The radio announcements and signs appear to have done little. They urge people in Haiti to stay away from potentially contaminated water. But in rural areas north of Port-au-Prince, they still bathe in -- and drink from -- rivers suspected to be the source of the country's deadly cholera outbreak. It has already sickened more than 3,300 people and killed 259.
En route to St.-Marc, a town about 60 miles north of Port-au-Prince, ABC News chief health and medical editor Dr. Richard Besser stopped in Montrouis, where he was approached by a man who feared the spread of cholera.
Guy Fils-Aime, a Haitian native of Montrouis, told Besser the people there are used to drinking from the river, but now fear they might contract the disease. Two people from his town have died from cholera, Fils-Aime told Besser.
Still, Fils-Aime said the locals in Montrouis have no choice but to use the potentially contaminated water. No chlorine tablets have been delivered to the town, and many cannot afford to buy bottled water.
"There is nothing from anybody," he said.
Further north, St.-Marc, on the Artibonite River, is the epicenter of the cholera outbreak. Nearly 600 patients at St. Nicholas hospital in St.-Marc are triaged each day and 400 of those are hospitalized, according to Partners in Health, a nonprofit health group that operates the hospital in partnership with the Haitian Ministry of Health.
Cholera deaths in Haiti have slowed and many hospitals report no spike or decline in the number of cases each day. However, many government organizations anticipate the disease will spread to urban relief camps, including in the capital of Port-au-Prince.
"Entry of the disease into the camps will be devastating," said Dr. Louise Ivers, Partners in Health chief of mission in Haiti.
Haiti's Ministry of Health reported Monday 259 deaths from cholera and 3,342 cases of the disease. Five of the cases were confirmed in Port-au-Prince.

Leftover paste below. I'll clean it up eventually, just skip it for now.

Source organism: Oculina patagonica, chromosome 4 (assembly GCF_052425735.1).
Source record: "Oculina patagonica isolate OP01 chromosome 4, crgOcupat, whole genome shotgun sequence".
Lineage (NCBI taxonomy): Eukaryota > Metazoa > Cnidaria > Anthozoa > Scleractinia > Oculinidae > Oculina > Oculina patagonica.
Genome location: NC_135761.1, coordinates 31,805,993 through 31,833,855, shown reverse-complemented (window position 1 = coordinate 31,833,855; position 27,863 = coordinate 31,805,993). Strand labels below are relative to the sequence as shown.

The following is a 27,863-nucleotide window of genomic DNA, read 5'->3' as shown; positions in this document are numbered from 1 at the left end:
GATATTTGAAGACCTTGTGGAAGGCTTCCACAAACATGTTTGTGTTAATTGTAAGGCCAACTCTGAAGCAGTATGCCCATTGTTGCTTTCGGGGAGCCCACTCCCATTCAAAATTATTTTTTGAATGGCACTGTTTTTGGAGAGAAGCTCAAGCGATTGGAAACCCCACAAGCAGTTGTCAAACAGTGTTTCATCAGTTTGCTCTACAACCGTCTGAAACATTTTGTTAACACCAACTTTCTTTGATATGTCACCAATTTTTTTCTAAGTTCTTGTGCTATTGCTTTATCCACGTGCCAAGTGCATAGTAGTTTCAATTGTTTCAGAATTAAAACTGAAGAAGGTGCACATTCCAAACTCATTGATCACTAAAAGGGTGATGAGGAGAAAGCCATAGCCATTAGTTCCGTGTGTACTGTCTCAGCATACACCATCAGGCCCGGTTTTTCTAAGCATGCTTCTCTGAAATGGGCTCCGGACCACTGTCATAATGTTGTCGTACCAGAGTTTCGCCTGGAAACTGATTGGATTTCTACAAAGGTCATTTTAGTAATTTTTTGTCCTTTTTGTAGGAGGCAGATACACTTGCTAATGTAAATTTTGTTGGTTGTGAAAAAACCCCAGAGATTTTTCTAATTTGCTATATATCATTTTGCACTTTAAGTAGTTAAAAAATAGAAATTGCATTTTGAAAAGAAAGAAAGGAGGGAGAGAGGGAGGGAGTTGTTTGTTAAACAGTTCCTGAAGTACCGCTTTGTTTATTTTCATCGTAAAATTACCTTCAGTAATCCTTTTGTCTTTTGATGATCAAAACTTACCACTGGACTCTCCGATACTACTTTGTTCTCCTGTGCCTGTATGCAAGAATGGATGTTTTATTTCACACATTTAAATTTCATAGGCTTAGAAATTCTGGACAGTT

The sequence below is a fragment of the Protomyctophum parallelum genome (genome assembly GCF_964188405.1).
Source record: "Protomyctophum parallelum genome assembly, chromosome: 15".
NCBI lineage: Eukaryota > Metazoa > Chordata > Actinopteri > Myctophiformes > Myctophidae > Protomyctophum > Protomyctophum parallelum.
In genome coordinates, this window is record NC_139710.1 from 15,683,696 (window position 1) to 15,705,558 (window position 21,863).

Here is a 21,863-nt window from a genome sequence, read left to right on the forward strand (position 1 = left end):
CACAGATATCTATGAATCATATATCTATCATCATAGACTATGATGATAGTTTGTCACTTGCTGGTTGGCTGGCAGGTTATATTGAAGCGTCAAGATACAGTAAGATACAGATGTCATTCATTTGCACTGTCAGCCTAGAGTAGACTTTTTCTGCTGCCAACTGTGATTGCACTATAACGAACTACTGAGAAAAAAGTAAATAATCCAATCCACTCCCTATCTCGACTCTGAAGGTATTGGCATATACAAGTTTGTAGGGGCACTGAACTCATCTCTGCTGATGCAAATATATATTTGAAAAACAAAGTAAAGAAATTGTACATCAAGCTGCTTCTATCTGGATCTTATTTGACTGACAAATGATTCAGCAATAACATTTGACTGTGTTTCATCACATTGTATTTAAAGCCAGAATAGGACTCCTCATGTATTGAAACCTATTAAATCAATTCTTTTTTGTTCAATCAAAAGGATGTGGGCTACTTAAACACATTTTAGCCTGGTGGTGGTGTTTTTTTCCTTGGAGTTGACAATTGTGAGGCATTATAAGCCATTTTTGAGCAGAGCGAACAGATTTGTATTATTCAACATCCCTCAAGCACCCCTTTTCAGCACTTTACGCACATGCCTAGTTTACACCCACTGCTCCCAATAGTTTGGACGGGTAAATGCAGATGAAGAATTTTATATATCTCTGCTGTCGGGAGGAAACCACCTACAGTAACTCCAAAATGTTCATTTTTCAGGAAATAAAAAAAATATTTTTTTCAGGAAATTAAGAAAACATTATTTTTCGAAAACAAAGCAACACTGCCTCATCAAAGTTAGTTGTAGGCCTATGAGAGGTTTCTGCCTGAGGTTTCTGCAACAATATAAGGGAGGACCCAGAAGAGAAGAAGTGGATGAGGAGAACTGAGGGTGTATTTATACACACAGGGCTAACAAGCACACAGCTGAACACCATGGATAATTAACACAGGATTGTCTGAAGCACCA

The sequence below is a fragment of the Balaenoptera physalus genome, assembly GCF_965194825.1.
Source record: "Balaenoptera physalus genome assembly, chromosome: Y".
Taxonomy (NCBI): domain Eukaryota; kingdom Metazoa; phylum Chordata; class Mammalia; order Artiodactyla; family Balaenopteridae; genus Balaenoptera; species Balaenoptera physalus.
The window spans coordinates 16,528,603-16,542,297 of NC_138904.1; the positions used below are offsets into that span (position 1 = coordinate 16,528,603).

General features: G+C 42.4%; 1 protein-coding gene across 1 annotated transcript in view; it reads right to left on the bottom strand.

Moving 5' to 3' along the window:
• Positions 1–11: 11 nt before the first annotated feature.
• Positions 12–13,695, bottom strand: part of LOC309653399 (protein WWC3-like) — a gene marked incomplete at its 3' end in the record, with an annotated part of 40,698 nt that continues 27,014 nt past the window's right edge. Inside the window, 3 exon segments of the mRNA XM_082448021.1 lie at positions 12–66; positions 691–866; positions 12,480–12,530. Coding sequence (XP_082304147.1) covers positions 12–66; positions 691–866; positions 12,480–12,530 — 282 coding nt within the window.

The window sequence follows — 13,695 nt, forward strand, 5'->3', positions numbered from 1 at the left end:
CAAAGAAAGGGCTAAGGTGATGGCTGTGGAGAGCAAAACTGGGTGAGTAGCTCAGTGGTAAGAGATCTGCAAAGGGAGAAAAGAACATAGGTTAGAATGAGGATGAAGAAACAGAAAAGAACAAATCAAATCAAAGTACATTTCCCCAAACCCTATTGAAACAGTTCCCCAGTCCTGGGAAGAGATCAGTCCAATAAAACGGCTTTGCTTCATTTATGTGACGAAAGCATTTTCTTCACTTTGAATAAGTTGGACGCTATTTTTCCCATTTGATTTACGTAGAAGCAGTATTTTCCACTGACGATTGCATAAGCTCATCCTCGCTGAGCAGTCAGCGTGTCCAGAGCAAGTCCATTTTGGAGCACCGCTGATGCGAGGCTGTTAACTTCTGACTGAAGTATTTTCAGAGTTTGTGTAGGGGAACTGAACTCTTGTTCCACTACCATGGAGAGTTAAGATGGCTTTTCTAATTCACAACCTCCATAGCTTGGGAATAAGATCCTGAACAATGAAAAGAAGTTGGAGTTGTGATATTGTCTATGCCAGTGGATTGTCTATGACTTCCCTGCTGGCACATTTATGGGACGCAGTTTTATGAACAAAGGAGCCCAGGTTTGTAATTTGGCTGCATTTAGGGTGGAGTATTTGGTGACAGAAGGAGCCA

"I'd say everybody is [at risk in Port-au-Prince]," Mark Henderson, the water and sanitation chief for UNICEF, told ABC News. "All it takes is a sick person coming down from the outbreak area."
Many health officials also warn that the Dominican Republic, the only country which borders Haiti, may also be at risk.
"People are going back and forth [over the border]," said Dr. Jon Andrus, deputy director of the Pan-American Health Organization. Andrus said regardless of which infectious disease public health experts are trying to manage, experts should take "an island-wide approach."
"We have to think that the infection is going to hit the other side of the island," he said.
Since the earthquake shook Haiti in January of this year, public health experts expected infectious diseases to take hold as people worked to rebuild the country. Pakistan reported hundreds of cases of cholera in July during that country's flooding disaster.
"The fact that it's taken this long for anything to happen is a testament to the quality of work gone into Haiti," said Dr. Peter Hotez, chair of microbiology and tropical medicine at George Washington University Medical Center.
If cholera broke out immediately after the earthquake, "It would've been much worse," Eric Mitz, a cholera expert at the Centers for Disease Control and Prevention, told ABC News.
"We are fortunate to have this time," said Mitz.